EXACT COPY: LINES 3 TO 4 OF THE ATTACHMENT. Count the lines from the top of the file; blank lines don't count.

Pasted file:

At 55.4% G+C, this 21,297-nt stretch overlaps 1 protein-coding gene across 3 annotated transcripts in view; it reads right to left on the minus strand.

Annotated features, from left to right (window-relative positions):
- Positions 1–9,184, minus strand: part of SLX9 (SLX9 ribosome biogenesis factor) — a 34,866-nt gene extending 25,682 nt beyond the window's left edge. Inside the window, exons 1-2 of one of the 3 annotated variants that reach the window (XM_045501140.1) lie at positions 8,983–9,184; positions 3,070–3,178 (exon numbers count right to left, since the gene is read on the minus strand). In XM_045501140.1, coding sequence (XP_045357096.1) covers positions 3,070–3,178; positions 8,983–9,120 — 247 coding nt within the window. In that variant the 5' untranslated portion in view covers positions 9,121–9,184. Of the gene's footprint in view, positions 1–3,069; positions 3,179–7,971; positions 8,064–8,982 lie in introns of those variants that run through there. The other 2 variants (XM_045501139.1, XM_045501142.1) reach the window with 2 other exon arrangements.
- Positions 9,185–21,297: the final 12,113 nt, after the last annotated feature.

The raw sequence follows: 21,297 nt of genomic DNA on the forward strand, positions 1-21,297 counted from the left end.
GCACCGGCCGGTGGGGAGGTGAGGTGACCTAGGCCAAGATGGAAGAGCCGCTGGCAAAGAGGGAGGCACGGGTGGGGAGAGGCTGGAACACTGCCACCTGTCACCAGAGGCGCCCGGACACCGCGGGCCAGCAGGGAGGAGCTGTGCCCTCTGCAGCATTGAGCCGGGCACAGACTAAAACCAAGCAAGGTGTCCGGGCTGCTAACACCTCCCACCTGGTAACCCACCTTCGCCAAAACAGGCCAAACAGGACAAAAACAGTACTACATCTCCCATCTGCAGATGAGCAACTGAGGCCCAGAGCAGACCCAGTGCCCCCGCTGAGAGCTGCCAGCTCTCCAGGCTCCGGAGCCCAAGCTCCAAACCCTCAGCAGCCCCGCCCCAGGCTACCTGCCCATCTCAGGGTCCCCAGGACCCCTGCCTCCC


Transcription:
- Positions 1–9,184, minus strand: part of SLX9 (SLX9 ribosome biogenesis factor) — a 34,866-nt gene extending 25,682 nt beyond the window's left edge. Inside the window, exons 1-2 of one of the 3 annotated variants that reach the window (XM_045501140.1) lie at positions 8,983–9,184; positions 3,070–3,178 (exon numbers count right to left, since the gene is read on the minus strand). In XM_045501140.1, coding sequence (XP_045357096.1) covers positions 3,070–3,178; positions 8,983–9,120 — 247 coding nt within the window. In that variant the 5' untranslated portion in view covers positions 9,121–9,184. Of the gene's footprint in view, positions 1–3,069; positions 3,179–7,971; positions 8,064–8,982 lie in introns of those variants that run through there. The other 2 variants (XM_045501139.1, XM_045501142.1) reach the window with 2 other exon arrangements.
- Positions 9,185–21,297: the final 12,113 nt, after the last annotated feature.